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Hoffmann, R. A wiki for the life sciences where authorship matters. Nature Genetics (2008)

Reduced endothelin converting enzyme-1 and endothelin-3 mRNA in the developing bowel of male mice may increase expressivity and penetrance of Hirschsprung disease-like distal intestinal aganglionosis.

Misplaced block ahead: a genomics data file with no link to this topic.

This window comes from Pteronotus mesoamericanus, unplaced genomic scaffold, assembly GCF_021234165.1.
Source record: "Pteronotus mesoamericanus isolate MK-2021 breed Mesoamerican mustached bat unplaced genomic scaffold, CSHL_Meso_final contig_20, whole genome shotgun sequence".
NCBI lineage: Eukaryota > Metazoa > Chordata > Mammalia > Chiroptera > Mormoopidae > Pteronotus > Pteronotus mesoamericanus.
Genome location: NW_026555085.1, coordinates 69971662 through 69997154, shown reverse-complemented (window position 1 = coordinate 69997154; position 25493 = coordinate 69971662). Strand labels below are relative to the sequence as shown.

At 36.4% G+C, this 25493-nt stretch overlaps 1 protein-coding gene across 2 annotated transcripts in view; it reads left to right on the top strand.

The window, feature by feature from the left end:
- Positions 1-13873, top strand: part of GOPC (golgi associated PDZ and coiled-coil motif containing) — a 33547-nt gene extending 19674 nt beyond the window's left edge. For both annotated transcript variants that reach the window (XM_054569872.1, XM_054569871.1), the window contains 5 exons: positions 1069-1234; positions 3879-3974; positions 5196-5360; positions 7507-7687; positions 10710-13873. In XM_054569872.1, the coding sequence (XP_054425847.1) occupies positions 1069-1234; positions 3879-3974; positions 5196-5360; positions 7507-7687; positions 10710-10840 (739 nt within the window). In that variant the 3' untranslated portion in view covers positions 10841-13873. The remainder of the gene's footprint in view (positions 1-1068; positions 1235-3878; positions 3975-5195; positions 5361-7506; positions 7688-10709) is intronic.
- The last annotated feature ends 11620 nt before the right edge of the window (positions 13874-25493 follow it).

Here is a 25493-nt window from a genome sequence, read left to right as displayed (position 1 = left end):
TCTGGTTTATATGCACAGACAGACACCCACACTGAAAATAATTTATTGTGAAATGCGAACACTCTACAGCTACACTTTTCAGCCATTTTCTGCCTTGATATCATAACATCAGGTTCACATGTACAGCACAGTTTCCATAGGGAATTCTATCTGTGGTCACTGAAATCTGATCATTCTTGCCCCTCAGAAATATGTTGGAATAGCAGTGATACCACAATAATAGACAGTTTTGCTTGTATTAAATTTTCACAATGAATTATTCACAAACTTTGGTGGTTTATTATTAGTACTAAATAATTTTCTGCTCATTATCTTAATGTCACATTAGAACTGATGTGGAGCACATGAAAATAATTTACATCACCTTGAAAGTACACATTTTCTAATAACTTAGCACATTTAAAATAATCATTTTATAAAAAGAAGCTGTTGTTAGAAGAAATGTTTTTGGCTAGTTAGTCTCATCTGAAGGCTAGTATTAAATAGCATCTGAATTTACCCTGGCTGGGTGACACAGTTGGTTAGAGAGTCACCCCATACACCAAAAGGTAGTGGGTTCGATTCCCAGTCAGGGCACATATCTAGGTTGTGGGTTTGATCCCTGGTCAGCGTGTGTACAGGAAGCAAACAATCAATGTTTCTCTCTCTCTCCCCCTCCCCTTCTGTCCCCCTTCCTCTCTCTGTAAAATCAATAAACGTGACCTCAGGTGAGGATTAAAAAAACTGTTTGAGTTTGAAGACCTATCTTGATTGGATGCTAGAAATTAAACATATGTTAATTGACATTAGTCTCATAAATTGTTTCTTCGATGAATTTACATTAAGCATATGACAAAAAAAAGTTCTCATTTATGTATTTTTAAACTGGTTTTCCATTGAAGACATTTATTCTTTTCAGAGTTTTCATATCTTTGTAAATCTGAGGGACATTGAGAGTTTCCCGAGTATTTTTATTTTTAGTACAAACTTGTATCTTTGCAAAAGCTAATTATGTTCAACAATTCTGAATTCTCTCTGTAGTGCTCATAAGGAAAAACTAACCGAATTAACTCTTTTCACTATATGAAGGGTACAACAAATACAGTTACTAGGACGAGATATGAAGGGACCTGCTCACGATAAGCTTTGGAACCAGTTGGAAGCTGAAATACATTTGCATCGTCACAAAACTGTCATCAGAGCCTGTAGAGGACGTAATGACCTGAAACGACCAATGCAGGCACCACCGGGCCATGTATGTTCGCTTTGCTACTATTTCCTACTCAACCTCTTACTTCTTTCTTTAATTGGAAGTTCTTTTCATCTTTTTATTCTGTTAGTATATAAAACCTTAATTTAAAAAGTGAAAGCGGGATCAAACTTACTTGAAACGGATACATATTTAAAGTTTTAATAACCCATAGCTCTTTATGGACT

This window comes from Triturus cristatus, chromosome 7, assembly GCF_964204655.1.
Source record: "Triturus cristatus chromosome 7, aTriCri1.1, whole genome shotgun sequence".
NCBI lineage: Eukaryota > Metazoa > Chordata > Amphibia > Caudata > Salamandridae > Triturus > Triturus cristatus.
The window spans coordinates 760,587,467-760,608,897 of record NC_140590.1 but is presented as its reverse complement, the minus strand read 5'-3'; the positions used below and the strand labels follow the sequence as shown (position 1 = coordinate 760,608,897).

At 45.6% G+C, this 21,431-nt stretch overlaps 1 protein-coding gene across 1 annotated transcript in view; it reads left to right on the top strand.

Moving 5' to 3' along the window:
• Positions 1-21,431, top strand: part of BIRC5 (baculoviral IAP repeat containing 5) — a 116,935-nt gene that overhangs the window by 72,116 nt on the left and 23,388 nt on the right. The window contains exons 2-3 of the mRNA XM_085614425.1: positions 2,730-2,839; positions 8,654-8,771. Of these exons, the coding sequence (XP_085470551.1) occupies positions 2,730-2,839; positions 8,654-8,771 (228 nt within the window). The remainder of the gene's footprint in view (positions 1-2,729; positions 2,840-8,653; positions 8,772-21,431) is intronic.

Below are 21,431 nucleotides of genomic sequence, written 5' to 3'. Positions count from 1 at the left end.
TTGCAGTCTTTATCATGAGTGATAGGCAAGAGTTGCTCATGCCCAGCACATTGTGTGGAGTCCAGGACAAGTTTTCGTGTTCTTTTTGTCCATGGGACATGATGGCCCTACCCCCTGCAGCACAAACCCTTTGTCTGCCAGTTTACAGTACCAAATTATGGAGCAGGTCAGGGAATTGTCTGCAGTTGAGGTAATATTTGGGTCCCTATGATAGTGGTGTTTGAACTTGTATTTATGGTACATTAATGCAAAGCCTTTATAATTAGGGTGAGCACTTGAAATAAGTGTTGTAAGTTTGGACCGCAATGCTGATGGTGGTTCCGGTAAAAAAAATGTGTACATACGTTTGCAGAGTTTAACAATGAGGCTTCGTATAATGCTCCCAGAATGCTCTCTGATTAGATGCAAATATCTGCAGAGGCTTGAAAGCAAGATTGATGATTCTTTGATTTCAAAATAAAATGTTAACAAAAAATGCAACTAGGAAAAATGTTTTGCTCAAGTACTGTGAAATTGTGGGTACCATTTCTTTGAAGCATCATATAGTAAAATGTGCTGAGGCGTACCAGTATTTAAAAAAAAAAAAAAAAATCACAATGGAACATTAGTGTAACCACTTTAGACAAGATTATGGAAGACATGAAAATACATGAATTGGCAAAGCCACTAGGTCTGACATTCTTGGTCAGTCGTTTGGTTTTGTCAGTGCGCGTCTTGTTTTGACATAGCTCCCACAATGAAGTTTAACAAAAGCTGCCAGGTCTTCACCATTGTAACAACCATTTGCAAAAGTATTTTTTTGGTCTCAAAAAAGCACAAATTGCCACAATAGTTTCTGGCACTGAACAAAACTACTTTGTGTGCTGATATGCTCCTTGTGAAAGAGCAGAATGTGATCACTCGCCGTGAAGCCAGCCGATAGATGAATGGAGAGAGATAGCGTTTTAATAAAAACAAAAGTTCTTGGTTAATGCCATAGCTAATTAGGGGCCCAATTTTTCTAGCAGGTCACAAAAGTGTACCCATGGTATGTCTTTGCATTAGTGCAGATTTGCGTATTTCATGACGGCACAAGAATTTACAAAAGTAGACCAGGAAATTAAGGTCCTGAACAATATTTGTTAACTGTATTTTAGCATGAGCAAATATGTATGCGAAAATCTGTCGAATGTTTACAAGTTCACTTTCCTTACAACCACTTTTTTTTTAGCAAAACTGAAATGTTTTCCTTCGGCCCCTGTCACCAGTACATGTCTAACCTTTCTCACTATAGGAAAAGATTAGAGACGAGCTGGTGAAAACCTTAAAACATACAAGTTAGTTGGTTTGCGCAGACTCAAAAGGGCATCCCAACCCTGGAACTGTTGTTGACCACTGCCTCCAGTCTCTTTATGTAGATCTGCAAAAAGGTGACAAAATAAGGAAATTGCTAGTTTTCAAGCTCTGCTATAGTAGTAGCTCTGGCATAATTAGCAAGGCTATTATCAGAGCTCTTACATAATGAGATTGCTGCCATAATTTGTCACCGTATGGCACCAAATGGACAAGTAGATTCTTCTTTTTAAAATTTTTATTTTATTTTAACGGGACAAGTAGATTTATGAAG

Hirschsprung disease (distal intestinal aganglionosis, HSCR) is a multigenic disorder with incomplete penetrance, variable expressivity, and a strong male gender bias. Recent studies demonstrated that these genetic patterns arise because gene interactions determine whether enteric nervous system (ENS) precursors successfully proliferate and migrate into the distal bowel. We now demonstrate that male gender bias in the extent of distal intestinal aganglionosis occurs in mice with Ret dominant-negative mutations (RetDN) that mimic human HSCR. We hypothesized that male gender bias could result from reduced expression of a gene already known to be essential for ENS development. Using quantitative real-time polymerase chain reaction (PCR) we demonstrated reduced levels of endothelin converting enzyme-1 and endothelin-3 mRNA in the male mouse bowel at the time that ENS precursors migrate into the colon. Other HSCR-associated genes are expressed at comparable levels in male and female mice. Testosterone and Mullerian inhibiting substance had no deleterious effect on ENS precursor development, but adding EDN3 peptide to E11.5 male RetDN heterozygous mouse gut explants in organ culture significantly increased the rate of ENS precursor migration through the bowel. Developmental Dynamics 236:106-117, 2007. (c) 2006 Wiley-Liss, Inc.[1]


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